Susan M. Shell's argument self immolates when she agrees that same-sex couples should have adoption rights.

    She bases her argument on the fact that gay couples are different because of an inability to engage in human sexual reproduction. That's pretty obvious, but like many couples who can't reproduce, and as she acknowledges, they can have children through adoption or IVF. She even admits that gay couples can and should be treated as equal parents, and that like any couple they ought to be able to redress their infertility through the various alternative methods available.

    Her whole argument is based on befitting a couple who are infertile through one set of circumstances and disadvantaging those who are infertile due to other circumstances. She is arguing that infertile heterosexuals with adopted children should be free to get married, but infertile homosexuals with adopted children should not. At the end of it all, I don't see how or why the children of gay couples should be less valued, nor why such a family with children should be excluded from the important securities and child rearing benefits of the institution of marriage.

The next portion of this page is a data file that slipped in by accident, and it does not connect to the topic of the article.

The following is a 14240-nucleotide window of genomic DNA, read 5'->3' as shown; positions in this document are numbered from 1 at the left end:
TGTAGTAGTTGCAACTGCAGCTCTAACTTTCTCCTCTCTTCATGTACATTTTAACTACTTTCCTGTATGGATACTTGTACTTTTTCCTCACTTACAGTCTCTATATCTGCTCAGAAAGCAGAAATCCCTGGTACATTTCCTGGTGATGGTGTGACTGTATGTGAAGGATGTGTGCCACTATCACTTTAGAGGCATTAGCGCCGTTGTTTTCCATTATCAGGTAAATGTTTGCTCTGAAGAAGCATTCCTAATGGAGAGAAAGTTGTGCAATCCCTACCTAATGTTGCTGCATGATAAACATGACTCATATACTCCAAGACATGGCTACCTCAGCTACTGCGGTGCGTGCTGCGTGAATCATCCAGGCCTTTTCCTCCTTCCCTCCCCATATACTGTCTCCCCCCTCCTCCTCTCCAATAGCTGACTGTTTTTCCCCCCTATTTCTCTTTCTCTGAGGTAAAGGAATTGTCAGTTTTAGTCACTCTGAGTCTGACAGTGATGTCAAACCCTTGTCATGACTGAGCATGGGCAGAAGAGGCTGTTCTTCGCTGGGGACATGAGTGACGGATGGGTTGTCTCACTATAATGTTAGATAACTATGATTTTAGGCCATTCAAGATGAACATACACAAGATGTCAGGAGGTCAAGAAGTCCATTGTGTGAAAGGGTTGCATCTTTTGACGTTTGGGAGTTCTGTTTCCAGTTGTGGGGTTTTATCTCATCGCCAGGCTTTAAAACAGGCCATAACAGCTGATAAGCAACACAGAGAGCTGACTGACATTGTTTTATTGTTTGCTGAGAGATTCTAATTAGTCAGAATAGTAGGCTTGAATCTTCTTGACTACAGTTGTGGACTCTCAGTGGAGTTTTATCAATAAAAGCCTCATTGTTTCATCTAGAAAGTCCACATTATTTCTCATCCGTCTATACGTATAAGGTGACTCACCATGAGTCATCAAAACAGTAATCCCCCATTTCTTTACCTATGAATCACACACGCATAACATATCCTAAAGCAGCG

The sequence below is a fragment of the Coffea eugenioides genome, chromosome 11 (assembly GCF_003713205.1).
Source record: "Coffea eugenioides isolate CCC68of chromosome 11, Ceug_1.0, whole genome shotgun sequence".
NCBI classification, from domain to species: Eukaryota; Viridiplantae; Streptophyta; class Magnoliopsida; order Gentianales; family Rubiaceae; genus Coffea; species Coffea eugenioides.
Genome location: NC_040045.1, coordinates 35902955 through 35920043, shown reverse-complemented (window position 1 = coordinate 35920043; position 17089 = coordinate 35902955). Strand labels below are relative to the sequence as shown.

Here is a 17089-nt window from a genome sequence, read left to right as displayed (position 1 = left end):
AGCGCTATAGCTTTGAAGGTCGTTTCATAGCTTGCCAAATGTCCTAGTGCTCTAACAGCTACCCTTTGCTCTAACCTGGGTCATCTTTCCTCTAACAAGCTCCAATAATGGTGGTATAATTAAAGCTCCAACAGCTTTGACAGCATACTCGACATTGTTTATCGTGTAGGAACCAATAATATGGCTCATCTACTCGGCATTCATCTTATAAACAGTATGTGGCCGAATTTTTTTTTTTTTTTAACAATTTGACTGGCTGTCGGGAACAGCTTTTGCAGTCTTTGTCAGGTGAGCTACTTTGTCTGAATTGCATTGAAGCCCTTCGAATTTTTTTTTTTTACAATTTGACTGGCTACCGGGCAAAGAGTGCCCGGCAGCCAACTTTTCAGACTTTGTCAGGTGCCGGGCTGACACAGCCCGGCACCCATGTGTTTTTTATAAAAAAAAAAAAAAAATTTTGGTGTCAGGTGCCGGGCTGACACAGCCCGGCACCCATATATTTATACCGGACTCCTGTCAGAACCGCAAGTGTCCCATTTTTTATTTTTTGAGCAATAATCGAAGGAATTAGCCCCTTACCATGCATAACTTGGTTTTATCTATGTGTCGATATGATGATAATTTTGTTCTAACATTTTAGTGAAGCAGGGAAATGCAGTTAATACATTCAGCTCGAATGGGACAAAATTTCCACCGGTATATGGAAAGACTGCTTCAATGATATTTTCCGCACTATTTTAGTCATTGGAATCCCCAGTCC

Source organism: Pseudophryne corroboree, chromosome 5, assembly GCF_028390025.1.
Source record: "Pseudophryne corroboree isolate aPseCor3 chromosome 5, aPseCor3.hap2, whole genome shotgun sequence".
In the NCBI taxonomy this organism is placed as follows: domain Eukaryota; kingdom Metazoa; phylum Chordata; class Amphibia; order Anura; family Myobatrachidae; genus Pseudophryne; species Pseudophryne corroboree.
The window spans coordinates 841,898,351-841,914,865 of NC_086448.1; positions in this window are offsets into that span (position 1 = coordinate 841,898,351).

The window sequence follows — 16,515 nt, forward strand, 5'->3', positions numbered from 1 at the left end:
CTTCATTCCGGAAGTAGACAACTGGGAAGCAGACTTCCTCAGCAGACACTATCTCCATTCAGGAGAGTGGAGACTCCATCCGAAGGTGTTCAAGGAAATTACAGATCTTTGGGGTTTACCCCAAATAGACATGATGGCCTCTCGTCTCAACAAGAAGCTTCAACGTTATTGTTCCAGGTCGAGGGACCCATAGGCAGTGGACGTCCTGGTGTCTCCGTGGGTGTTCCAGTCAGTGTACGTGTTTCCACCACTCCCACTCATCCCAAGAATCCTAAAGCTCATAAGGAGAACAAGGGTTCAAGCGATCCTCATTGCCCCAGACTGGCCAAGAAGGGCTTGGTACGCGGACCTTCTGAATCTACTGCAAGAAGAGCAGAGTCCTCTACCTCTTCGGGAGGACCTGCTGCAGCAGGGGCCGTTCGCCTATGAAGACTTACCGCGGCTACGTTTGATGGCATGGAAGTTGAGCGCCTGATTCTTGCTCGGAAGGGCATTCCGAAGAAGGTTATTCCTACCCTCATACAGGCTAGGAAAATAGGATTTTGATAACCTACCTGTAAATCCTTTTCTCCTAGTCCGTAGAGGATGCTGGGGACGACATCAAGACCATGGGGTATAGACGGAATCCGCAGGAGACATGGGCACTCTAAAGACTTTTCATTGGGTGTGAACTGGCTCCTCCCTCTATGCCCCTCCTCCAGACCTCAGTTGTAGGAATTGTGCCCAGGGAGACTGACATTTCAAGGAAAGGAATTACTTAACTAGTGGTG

• "Gays cannot be guaranteed all of the experiences open to heterosexuals any more than tall people can be guaranteed all of the experiences open to short people. "

    Let's try a bit of substitution.

    "Coloreds cannot be guaranteed all of the experiences open to whites any more than tall people can be guaranteed all of the experiences open to short people. " For example, coloreds can't attend the good public schools, prestigious colleges, or eat at the finer restaurants. Nothing against them, definitely, but we can't guarantee everyone the same experiences. Would wreak havoc in society if we let them all go mingle at will with white folk.